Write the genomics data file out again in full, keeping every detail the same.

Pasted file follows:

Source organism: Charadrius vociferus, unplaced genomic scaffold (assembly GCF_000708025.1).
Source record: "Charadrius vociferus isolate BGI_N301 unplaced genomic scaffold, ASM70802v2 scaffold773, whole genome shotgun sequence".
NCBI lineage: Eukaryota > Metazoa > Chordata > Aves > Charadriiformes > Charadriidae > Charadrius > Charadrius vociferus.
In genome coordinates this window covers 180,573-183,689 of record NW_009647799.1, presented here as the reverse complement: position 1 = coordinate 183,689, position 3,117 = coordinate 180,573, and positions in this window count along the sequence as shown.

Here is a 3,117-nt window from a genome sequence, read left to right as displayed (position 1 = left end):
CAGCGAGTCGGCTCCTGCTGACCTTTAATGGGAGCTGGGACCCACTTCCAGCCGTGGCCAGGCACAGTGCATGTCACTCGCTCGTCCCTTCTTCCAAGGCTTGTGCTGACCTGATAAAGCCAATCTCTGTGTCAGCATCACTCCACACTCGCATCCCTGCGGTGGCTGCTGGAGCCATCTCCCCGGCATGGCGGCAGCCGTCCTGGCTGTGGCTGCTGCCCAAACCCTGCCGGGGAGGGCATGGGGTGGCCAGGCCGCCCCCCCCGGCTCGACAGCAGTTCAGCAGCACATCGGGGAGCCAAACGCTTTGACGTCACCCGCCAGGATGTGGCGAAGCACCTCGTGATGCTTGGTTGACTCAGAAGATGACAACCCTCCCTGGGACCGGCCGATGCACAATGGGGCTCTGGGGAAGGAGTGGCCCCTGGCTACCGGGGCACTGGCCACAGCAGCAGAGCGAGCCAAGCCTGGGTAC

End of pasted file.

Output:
Source organism: Charadrius vociferus, unplaced genomic scaffold (assembly GCF_000708025.1).
Source record: "Charadrius vociferus isolate BGI_N301 unplaced genomic scaffold, ASM70802v2 scaffold773, whole genome shotgun sequence".
NCBI lineage: Eukaryota > Metazoa > Chordata > Aves > Charadriiformes > Charadriidae > Charadrius > Charadrius vociferus.
In genome coordinates this window covers 180,573-183,689 of record NW_009647799.1, presented here as the reverse complement: position 1 = coordinate 183,689, position 3,117 = coordinate 180,573, and positions in this window count along the sequence as shown.

Here is a 3,117-nt window from a genome sequence, read left to right as displayed (position 1 = left end):
CAGCGAGTCGGCTCCTGCTGACCTTTAATGGGAGCTGGGACCCACTTCCAGCCGTGGCCAGGCACAGTGCATGTCACTCGCTCGTCCCTTCTTCCAAGGCTTGTGCTGACCTGATAAAGCCAATCTCTGTGTCAGCATCACTCCACACTCGCATCCCTGCGGTGGCTGCTGGAGCCATCTCCCCGGCATGGCGGCAGCCGTCCTGGCTGTGGCTGCTGCCCAAACCCTGCCGGGGAGGGCATGGGGTGGCCAGGCCGCCCCCCCCGGCTCGACAGCAGTTCAGCAGCACATCGGGGAGCCAAACGCTTTGACGTCACCCGCCAGGATGTGGCGAAGCACCTCGTGATGCTTGGTTGACTCAGAAGATGACAACCCTCCCTGGGACCGGCCGATGCACAATGGGGCTCTGGGGAAGGAGTGGCCCCTGGCTACCGGGGCACTGGCCACAGCAGCAGAGCGAGCCAAGCCTGGGTAC